A recent post analyzed the waitlist numbers for DC’s traditional public schools and charter schools. Jessica Wodatch, executive director and one of the founders of Two Rivers Public Charter School, sent this response.
I agree with Natalie Wexler that “school waitlist data can tell us what families want.” But Wexler didn’t point out what the two schools with waiting lists of over 1,000 students, Two Rivers and Mundo Verde public charter schools, have in common: Both are Expeditionary Learning schools.
Expeditionary Learning is a model that emphasizes interactive, project-based learning along with student engagement and character development. EL schools are powerful learning communities where students learn by doing.
What does that mean? Two Rivers’ eighth-graders recently studied genetics and ethics. But instead of reading chapters from textbooks and filling out worksheets, their expedition asked the question, “Who owns my DNA, and under what circumstances would I share it?”
Students read The Immortal Life of Henrietta Lacks, delved into the genetics behind DNA, and ultimately wrote the script for a mock trial of Johns Hopkins Hospital, which used Lacks’ DNA without her or her family’s permission. The students shared their learning with the author of the book and were invited to meet her and several members of the Lacks family.
This type of learning not only cements the basic facts about genetics, but also allows students to develop and grow their critical thinking and problem-solving skills.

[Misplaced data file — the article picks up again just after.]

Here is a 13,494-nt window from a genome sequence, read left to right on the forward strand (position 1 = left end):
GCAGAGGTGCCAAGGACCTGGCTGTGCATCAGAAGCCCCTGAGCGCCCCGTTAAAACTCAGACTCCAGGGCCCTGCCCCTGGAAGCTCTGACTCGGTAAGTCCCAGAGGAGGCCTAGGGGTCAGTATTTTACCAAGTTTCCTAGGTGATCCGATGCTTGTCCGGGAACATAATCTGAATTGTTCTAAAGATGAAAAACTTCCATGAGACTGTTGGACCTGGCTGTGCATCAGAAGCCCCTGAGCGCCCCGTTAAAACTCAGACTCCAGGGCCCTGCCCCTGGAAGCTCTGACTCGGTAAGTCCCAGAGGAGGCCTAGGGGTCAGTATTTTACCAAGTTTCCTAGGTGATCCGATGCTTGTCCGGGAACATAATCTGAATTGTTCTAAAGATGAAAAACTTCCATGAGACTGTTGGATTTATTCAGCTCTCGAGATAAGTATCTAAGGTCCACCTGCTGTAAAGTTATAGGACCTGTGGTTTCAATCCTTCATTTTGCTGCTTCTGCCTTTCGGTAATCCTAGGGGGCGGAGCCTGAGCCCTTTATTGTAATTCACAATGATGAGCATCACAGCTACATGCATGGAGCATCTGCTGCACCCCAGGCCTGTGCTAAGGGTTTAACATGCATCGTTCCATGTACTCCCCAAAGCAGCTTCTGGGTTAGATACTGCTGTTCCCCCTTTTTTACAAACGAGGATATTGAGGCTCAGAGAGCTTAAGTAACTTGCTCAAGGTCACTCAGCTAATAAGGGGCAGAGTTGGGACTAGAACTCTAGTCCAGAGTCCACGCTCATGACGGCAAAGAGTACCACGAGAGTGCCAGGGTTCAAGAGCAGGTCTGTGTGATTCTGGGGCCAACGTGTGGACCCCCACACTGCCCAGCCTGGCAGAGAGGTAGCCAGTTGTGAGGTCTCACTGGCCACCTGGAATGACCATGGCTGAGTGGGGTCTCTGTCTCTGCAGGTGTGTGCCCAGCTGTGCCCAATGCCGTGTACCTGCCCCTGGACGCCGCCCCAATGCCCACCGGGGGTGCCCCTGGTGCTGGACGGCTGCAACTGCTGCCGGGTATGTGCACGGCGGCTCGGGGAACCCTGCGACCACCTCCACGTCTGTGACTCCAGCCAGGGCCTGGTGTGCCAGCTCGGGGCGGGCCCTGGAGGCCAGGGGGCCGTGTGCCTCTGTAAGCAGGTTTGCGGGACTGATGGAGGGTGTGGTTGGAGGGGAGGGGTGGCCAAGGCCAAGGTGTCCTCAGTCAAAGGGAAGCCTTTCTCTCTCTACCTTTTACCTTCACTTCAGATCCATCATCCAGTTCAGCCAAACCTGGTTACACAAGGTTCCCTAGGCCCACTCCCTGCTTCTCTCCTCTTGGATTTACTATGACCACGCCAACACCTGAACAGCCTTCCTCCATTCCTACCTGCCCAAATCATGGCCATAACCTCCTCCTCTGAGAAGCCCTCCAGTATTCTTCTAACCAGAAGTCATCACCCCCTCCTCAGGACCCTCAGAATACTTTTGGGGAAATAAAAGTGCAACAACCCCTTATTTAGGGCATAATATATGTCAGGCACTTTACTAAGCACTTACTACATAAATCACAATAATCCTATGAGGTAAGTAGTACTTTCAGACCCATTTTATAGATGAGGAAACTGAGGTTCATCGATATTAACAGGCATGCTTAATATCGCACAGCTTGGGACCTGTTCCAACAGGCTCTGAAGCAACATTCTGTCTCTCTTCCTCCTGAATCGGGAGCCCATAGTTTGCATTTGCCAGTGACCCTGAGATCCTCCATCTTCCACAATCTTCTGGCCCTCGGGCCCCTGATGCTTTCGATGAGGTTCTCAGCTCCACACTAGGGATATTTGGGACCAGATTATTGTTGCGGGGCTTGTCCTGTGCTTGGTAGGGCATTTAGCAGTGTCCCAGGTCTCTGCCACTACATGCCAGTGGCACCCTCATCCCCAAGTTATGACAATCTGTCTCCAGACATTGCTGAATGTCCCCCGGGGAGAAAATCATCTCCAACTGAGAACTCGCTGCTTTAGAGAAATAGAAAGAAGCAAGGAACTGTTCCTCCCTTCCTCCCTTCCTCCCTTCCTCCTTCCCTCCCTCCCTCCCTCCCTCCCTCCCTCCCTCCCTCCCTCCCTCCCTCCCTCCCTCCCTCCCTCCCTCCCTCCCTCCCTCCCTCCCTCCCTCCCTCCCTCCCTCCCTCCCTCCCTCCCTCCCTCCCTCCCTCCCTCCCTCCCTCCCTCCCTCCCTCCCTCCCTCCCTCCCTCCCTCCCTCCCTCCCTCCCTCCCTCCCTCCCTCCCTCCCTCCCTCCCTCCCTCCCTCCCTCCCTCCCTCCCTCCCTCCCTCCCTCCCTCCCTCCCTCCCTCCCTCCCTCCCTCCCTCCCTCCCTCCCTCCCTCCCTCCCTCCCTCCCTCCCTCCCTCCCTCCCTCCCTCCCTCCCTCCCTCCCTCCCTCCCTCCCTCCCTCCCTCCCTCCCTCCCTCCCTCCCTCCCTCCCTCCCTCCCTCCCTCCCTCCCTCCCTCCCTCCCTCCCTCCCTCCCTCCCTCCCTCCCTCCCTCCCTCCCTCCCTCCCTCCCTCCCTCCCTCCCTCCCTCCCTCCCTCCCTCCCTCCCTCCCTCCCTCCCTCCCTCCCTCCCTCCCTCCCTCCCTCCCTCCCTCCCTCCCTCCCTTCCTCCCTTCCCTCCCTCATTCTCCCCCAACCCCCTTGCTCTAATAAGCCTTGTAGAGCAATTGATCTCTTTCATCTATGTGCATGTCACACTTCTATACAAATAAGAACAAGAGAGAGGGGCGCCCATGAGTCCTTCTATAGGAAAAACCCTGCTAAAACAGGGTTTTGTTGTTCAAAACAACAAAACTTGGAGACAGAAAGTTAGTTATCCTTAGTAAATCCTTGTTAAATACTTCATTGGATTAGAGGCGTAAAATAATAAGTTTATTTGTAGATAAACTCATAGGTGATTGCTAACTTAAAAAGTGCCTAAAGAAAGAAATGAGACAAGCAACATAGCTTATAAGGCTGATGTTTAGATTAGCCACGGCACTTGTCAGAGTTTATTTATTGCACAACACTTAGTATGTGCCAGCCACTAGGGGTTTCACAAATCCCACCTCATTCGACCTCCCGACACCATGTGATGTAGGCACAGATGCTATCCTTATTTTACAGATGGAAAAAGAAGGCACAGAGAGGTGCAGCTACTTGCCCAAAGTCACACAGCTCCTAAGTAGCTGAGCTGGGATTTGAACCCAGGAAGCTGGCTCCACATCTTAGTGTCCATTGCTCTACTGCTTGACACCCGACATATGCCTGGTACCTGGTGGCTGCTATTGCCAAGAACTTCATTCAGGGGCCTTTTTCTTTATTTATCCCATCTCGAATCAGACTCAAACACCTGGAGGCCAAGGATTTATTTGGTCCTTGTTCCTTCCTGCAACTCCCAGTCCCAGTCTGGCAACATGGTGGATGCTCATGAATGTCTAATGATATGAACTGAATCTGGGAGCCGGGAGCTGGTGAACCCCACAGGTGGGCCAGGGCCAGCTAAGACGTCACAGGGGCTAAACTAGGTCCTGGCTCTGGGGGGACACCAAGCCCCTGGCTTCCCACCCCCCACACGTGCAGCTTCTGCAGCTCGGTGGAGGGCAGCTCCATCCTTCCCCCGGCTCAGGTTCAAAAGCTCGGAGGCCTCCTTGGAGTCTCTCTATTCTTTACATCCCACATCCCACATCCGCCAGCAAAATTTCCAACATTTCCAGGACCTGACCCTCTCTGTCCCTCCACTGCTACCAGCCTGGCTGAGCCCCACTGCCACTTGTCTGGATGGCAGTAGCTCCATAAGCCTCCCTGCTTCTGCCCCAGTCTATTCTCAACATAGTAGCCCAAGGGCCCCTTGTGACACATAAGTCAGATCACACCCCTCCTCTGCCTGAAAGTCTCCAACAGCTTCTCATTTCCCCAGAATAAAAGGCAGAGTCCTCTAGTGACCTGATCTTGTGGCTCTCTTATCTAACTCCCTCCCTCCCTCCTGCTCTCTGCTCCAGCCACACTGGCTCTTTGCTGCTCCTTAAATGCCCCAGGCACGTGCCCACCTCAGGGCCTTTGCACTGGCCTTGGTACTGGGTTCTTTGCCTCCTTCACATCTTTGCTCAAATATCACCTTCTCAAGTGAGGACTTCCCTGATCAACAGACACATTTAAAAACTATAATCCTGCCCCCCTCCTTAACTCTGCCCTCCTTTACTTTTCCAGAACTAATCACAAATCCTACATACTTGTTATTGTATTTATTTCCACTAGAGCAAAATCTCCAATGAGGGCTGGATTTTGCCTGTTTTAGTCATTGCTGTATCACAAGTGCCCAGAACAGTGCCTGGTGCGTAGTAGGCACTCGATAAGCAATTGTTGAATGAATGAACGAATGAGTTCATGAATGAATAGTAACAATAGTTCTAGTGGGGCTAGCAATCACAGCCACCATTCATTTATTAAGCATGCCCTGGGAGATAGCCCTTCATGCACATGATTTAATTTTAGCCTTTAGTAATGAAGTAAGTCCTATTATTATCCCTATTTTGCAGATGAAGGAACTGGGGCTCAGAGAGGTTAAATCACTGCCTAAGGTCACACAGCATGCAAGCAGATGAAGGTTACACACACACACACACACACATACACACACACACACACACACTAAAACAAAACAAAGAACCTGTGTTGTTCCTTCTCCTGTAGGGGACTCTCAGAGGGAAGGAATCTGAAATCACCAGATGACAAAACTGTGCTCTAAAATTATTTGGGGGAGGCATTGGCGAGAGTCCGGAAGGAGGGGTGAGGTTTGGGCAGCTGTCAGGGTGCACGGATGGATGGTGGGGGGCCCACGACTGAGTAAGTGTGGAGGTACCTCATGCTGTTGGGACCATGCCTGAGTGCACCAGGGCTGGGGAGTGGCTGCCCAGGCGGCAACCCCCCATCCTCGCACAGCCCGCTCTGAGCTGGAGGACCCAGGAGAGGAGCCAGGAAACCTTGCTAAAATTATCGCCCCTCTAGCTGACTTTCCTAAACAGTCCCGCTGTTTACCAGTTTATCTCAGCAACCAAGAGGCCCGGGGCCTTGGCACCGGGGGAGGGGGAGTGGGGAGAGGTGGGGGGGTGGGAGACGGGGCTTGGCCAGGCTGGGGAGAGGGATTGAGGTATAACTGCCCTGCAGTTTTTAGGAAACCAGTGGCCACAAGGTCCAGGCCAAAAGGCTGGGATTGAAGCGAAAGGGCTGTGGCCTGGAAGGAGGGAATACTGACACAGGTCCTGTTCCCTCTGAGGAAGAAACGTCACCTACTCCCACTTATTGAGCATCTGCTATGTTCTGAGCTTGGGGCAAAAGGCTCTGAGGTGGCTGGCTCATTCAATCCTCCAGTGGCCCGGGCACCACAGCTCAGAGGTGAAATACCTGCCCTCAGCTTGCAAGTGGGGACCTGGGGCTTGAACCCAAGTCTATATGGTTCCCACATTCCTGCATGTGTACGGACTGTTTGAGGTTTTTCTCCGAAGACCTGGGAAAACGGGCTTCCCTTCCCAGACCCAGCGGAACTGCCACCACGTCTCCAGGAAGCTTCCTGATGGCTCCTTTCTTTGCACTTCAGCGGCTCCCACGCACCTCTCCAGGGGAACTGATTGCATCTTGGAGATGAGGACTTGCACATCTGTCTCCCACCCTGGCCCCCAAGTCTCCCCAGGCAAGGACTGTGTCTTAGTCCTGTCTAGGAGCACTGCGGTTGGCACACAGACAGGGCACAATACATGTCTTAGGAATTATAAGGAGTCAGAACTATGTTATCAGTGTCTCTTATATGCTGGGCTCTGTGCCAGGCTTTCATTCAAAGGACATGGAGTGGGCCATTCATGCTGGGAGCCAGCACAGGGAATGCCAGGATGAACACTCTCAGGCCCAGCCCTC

Our younger students engage in the same approach. Recently our first-graders tackled a study of economics through the following problem: “Students at the local homeless shelter don’t have books. How can we help them?”
Our students set out to open a store to raise money. They surveyed the school to find out what they should sell (popcorn won), wrote letters to families asking them to invest in the store, purchased supplies, wrote jingles, created posters, and advertised and operated their store.
Students were in charge of making the sales and keeping track of the money. At the end of the expedition, they returned investors’ money with interest and created an economics coloring book they shared with other students.
They raised more than $200, which they used to purchase books for the shelter. Our six- and seven-year-olds learned valuable and complex lessons about economics by engaging with difficult and meaningful tasks.
At a time when many schools have taken the joy out of learning, Expeditionary Learning schools put it front and center. By asking students to be leaders of their own learning and engaging them in purposeful inquiry, we help them acquire not only basic skills but also the critical thinking, problem-solving, and collaboration skills required for success in life. And they have fun doing it.
We at Two Rivers are humbled by the waitlist for our school. We are opening another campus this fall to help address it. But we are not surprised at the demand for this educational approach and are encouraged to see more schools around the city embracing it.
What do the thousands of names on waitlists for Two Rivers and Mundo Verde tell us? That parents want educational models where students learn by doing, develop critical thinking skills, and are active participants in their education. That’s the not-so-secret sauce of DC’s most in-demand schools.
Cross-posted at Greater Greater Washington.